Nii Obodai is not only a photographer but the author of the book “Who Knows Tomorrow?” The book offers his take on the contemporary visual representation of Ghana. Obodai’s work often investigates the essence of Ghanaian culture “between tradition, improvisation and modernity.” The son of Accra’s first mayor, Henry Sonny Provencal, Obodai is intrigued by the effects of post colonialism on the inhabitants of Ghana.

Mutua Matheka, Kenya

A former architect, Mutua Matheka is Kenya’s roving photographer. Matheka launched his photography career by taking photos of the Nairobi cityscape. His photography offered a view that many did not know of Kenya, showcasing Nairobi’s urban life.

What makes Matheka an interesting photographer is his use of social media as a participatory medium. He was one of the founders of Kenya 365, a 365-day project inviting Instagramers to take photos of Kenya, chronicling the changing Kenyan landscape and how economic and technology growth has influenced the country.

Known as “truthslinger” on Instagram and Twitter, he roams around the continent inviting other photographs to capture unique and interesting African cityscapes and landscapes.

Lakin Ogunbanwo, Nigeria

Lakin Ogunbanwo is a Lagos-based photographer. A versatile artist, his portfolio showcases his visually provocative imagery of fashion culture in Nigeria.

Ogunbanwo’s work is a great example of how Africa’s fashion is on the rise and how it influences photographers and artists throughout the continent. Ogunbanwo’s photography has transformed commercial and fashion photography into works of art that continue to inspire artists across various mediums.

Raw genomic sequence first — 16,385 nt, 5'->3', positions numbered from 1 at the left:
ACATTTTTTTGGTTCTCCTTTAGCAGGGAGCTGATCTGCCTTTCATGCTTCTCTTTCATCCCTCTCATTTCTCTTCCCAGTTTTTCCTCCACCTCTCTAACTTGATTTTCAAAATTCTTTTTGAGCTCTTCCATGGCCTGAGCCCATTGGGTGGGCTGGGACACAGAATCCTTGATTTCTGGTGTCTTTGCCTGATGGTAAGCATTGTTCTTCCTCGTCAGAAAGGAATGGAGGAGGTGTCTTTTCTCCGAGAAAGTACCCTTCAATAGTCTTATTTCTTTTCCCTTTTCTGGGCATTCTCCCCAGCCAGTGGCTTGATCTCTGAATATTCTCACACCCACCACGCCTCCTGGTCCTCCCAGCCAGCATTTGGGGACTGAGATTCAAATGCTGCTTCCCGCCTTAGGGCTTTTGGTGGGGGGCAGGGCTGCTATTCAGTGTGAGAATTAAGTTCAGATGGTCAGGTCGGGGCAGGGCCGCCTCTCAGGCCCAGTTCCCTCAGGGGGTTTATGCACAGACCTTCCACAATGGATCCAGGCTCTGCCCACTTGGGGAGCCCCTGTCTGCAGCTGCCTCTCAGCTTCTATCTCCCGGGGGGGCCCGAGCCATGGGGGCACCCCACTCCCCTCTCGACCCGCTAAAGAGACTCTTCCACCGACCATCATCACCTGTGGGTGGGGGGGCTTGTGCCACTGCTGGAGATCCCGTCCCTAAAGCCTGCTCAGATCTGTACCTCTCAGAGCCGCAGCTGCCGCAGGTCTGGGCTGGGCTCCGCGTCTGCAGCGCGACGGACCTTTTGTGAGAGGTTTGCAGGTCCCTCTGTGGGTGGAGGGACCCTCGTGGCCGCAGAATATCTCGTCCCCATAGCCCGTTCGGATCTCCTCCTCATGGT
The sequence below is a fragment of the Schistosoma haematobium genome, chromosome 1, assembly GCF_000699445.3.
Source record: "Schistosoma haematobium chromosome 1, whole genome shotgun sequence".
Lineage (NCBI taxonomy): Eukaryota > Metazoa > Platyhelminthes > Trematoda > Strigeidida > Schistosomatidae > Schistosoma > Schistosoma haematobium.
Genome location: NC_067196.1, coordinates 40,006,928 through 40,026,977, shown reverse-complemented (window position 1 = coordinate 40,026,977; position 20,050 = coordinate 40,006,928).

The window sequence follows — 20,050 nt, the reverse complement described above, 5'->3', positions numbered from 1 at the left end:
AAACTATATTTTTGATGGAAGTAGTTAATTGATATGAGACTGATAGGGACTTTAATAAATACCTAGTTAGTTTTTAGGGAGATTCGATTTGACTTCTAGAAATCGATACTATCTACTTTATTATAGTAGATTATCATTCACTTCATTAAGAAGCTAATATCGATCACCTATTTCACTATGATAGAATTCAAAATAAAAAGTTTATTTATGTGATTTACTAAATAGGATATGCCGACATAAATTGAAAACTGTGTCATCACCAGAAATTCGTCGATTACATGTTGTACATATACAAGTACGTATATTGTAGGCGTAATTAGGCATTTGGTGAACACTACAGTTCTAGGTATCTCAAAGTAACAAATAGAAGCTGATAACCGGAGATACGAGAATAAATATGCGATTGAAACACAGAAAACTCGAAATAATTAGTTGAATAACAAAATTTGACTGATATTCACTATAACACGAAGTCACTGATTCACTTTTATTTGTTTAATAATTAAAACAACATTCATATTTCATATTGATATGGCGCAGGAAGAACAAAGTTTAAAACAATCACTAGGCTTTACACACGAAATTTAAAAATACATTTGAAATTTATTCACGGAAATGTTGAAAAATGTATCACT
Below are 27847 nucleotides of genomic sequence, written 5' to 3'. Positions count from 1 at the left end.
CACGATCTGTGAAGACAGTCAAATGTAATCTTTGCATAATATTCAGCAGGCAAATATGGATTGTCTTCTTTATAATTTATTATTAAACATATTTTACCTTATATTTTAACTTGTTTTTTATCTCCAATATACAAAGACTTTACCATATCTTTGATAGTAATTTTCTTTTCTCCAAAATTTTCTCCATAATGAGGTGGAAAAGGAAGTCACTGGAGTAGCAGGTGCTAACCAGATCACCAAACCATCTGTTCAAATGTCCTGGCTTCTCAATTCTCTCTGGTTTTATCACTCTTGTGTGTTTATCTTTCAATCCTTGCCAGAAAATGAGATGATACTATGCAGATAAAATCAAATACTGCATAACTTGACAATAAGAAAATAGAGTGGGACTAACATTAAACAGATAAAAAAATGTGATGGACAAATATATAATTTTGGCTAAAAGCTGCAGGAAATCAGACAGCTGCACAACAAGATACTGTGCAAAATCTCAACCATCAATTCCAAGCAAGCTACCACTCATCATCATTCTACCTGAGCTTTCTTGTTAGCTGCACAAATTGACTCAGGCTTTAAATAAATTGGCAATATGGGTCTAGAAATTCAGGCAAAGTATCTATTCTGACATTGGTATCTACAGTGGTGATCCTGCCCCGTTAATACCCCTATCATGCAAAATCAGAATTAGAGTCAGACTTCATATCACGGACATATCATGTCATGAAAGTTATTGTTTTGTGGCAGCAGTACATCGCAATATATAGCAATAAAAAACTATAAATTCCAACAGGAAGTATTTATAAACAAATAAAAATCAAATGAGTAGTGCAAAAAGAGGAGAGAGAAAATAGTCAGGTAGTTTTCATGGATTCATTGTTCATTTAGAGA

Read this: Africa’s hottest new fashion designers

Dillon Marsh, South Africa

South African photographer Dillon Marsh’s main focus has been directed towards landscape photography across Africa.

Marsh has a good eye for reframing objects and scenery that may seem ordinary and un-noticible. Marsh loves to travel throughout Southern Africa where he documents various places, experimenting with the strange uniqueness of familiar neighborhoods and landscapes. He has a bachelor’s degree in fine art from the University of Stellenbosch and has had exhibitions around the world, including Portugal, Switzerland and the Netherlands.

Emeka Okereke, Nigeria

Nigerian photographer Emeka Okereke is the founder of Invisible Borders, a road trip project that invites artists and photographers to go on a journey to explore new images of the continent throughout West Africa.

Okereke is also the recipient of the “Best Young Photographer” award from the AFAA “Afrique en Création” at the 5th edition of the Bamako Photo Festival of photography. From Lagos to Bamako, Okereke has inspired a new generation of African creatives to pick up a camera and actively participate in new representations of the continent.

Michael Tsegaye, Ethiopia

Born in 1975, Michale Tsegaye lives and works in Addis Ababa in Ethiopia. He began his career as a painter but due to an allergic reaction to oil paint he soon discovered photography.

Traversing through remote parts of Ethiopia, Tsegaye’s portfolio displays wide ranging social issues that affect the people in the country. Tsegaye has done many fantastic photo series, including “Working Girls,” a photo essay on the lives of sex workers in Addis, as well as “Future Memories” – a series that chronicles the urbanization of various neighborhoods in Addis Ababa.

The opinions expressed in this commentary are solely those of Jepchumba.